Can you live in a percentage?

No – of course you can’t.  So why is the percentage of new homes which are affordable treated as being of such totemic importance?

When talking about the success, or otherwise, of a borough’s housing policy the number of new homes built, in total, and the proportion of these that are affordable, seem to often be treated being separate and unrelated.  But f you’ve only built two houses in the course of a year, achieving 50% affordable housing is no great achievement.  Or, as is often attributed to Sir Eddie Lister – “50% of nothing is still nothing.”

50% of nothing is still nothing.

What this means, though, is that we perhaps do not look at how successful local policy is at producing the right number of homes in the right mix.  Or, put another way, whether the combination of London Plan housing targets and local affordable housing targets is actually encouraging enough new homes to be built whilst securing the number of affordable homes it sets out to?

Using some (rather laboriously assembled) stats (more on these another day) I have looked at how successful the London boroughs have been in meeting current affordable housing targets in absolute, rather than percentage, terms over the period 2009/10 – 2014/15.

For example, the London Plan sets Hillingdon the challenge of 3,354 homes over a six year period.  Hillingdon also has a 35% affordable housing target.  So logic would suggest that it should build 1,174 new affordable homes over this period.  In fact, it has built slightly more, so has actually exceeded its target (the only one in London to have done so on this measurement).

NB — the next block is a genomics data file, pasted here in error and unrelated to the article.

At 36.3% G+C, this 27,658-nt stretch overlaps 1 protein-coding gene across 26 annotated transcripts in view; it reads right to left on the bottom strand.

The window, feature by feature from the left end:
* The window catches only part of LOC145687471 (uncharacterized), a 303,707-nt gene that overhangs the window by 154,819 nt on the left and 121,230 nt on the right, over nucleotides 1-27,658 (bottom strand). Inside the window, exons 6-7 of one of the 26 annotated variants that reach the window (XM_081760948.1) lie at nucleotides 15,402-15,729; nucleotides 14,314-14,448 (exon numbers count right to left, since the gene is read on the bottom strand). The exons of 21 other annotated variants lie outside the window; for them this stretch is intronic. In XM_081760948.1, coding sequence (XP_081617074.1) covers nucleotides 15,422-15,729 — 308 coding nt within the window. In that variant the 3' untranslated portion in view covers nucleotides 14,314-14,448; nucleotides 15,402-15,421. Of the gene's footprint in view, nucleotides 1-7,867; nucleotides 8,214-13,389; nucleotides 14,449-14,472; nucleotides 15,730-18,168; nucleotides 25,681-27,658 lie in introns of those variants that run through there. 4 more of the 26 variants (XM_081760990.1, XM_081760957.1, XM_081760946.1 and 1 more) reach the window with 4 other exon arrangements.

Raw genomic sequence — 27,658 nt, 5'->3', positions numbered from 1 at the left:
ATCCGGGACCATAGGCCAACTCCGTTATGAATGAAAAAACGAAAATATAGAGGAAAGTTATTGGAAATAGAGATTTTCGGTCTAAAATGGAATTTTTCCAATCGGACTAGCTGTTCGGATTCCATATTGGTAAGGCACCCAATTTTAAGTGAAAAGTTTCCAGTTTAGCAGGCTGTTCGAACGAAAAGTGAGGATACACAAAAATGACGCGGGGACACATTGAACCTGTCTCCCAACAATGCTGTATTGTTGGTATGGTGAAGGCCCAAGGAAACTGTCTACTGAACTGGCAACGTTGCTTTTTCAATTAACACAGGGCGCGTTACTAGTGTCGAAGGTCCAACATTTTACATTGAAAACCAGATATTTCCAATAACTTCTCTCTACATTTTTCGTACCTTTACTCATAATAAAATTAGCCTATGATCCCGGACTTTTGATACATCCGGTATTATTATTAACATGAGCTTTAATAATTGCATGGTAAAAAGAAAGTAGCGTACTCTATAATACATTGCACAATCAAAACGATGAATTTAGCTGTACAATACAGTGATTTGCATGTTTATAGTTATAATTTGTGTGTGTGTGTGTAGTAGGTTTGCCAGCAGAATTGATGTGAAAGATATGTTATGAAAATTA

The darker the red, the further below target numbers of affordable homes built.  Click on each borough for more details.

Bear in mind that this is an illustration of how well policy is working and the number of affordable homes, compared with the target number.  It is not the overall affordable housing  delivery percentages.

This shows the variation in the boroughs’ success at meeting their own policy targets.  It also shows that, in the period 2009/10 – 2015/16, on average the London boroughs built, per year, 47% of the affordable homes sought by their current London Plan housing targets and local affordable housing policies.

On average, across London, the boroughs are building only 47% of the affordable homes that they are currently aiming to build.

In a world where policy is supposed to be effective  (NPPF para 183)  – rather than aspirational or even utopian – the extent to which the number of new affordable homes, rather than the percentage, exceeds, meets, or undershoots targets, surely is of some relevance in setting future policy?

Boroughs that have lower affordable housing targets, but have come closer to achieving them, perhaps have more realistic, effective and deliverable policies than those that have sky-high targets on which they consistently fall far short of meeting.

PS – I am conscious that this analysis is based on the 2015 London Plan housing targets, which were not the ones that applied in 2009.  I might look at rolling this analysis back retrospectively but, in terms of informing current policy making, the performance of the housing market over the past six years against current policy targets is still relevant.

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